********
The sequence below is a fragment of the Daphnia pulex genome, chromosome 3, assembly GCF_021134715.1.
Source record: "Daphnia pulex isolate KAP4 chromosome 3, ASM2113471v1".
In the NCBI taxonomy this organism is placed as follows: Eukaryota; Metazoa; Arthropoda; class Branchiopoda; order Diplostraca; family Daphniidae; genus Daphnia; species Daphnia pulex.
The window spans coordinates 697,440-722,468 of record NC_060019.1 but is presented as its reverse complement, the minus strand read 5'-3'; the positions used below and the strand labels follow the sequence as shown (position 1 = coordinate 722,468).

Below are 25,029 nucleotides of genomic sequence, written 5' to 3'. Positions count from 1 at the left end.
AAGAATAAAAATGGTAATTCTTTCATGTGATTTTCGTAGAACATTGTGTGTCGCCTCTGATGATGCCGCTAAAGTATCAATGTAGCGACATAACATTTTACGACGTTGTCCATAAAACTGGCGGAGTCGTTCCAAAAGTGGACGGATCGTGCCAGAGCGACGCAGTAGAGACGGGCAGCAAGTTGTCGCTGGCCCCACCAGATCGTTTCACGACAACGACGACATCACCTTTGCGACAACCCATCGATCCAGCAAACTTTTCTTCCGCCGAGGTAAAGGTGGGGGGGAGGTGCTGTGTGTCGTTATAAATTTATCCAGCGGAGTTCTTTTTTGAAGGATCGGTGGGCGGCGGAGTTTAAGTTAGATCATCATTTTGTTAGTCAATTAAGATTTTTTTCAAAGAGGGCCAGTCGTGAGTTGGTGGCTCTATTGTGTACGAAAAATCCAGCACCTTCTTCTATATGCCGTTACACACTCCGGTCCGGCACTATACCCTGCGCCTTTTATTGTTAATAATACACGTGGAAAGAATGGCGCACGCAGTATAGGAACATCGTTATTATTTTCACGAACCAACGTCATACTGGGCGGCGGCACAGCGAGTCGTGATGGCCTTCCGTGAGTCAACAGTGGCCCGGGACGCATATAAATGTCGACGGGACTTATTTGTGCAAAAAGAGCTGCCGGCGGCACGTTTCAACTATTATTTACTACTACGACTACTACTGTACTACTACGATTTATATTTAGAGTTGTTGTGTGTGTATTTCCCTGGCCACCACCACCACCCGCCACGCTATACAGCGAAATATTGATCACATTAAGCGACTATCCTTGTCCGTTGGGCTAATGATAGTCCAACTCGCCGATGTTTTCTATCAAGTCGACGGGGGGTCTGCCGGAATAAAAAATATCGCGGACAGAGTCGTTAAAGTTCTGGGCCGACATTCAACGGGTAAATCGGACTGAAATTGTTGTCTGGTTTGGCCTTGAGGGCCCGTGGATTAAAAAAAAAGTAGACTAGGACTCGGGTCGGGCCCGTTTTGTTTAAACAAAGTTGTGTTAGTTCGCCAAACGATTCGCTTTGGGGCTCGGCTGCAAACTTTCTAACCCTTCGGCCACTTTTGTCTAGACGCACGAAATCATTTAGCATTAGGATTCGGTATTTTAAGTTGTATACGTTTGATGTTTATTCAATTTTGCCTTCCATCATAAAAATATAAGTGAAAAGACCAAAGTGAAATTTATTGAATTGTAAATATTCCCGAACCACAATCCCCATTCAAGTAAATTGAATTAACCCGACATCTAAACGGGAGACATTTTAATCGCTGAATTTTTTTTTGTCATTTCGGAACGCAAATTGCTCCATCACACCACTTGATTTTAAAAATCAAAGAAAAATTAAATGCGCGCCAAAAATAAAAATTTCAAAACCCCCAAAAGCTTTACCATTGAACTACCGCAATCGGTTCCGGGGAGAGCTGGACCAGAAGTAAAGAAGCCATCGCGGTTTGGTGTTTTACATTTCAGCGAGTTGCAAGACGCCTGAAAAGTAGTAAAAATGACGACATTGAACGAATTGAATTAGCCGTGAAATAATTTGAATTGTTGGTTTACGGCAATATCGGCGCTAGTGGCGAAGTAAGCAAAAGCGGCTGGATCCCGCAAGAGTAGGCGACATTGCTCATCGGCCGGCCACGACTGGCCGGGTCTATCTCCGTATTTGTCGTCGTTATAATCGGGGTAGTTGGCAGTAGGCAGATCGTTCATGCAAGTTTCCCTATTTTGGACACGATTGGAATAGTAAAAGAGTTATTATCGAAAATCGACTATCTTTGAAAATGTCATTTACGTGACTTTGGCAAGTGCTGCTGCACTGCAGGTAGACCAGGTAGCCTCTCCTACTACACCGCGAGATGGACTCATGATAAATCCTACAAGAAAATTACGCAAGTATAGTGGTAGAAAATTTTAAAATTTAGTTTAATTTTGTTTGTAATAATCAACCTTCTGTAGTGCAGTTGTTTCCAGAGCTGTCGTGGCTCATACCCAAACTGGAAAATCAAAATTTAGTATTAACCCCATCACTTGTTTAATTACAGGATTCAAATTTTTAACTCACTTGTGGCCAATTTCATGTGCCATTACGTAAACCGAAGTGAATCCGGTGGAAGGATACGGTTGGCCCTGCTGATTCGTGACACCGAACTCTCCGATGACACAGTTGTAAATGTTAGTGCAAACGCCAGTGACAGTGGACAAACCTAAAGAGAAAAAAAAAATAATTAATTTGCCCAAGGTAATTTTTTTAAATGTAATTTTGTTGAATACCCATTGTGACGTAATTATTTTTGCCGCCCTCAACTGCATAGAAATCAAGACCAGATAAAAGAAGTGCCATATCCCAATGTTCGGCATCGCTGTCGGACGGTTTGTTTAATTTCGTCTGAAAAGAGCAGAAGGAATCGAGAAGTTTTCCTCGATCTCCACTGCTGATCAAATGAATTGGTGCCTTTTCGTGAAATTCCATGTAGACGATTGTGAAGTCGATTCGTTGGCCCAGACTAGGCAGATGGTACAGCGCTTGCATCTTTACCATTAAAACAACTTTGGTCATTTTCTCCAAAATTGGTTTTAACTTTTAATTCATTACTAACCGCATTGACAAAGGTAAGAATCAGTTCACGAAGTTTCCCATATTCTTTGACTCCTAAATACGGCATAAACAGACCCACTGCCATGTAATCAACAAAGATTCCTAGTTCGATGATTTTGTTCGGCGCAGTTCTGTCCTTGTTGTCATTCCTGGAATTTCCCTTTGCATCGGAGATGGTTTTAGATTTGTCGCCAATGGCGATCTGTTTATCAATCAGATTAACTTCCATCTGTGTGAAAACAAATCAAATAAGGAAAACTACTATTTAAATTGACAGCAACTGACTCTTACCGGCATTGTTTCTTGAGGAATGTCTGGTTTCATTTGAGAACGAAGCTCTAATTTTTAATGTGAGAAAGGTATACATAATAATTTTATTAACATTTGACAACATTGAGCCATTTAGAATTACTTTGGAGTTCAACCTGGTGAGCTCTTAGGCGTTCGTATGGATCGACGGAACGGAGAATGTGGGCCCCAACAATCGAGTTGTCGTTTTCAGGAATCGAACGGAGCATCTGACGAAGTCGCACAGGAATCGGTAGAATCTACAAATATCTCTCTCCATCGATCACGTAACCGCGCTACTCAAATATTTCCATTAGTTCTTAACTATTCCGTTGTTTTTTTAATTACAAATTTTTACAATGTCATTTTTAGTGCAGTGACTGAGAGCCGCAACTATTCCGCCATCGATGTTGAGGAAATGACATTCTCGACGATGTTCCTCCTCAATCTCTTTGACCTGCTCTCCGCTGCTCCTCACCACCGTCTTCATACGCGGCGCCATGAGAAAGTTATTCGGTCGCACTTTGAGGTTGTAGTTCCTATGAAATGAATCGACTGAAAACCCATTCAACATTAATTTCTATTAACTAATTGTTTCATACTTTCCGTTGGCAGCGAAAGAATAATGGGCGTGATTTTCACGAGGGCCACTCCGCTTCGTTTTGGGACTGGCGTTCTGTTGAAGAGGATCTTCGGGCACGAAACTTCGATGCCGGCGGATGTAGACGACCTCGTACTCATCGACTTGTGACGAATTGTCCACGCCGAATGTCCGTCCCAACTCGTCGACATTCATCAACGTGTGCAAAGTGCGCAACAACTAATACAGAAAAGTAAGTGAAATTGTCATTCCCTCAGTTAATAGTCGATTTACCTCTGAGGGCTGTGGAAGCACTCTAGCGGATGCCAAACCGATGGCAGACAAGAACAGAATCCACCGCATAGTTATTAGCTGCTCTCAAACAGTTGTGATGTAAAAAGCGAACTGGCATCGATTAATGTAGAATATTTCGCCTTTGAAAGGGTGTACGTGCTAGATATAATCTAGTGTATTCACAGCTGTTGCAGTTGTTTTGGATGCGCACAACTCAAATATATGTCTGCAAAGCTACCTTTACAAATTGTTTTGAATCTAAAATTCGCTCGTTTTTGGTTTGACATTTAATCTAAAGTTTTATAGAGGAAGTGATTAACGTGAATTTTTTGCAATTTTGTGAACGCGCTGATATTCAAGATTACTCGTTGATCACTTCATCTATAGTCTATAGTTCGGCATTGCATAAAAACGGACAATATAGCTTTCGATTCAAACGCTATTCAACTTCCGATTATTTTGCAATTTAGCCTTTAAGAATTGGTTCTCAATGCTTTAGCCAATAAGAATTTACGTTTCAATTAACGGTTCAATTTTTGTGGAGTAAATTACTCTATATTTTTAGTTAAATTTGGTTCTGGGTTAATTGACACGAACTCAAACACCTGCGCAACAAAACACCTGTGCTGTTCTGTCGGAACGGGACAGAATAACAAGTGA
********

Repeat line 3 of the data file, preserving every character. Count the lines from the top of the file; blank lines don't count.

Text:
In the NCBI taxonomy this organism is placed as follows: Eukaryota; Metazoa; Arthropoda; class Branchiopoda; order Diplostraca; family Daphniidae; genus Daphnia; species Daphnia pulex.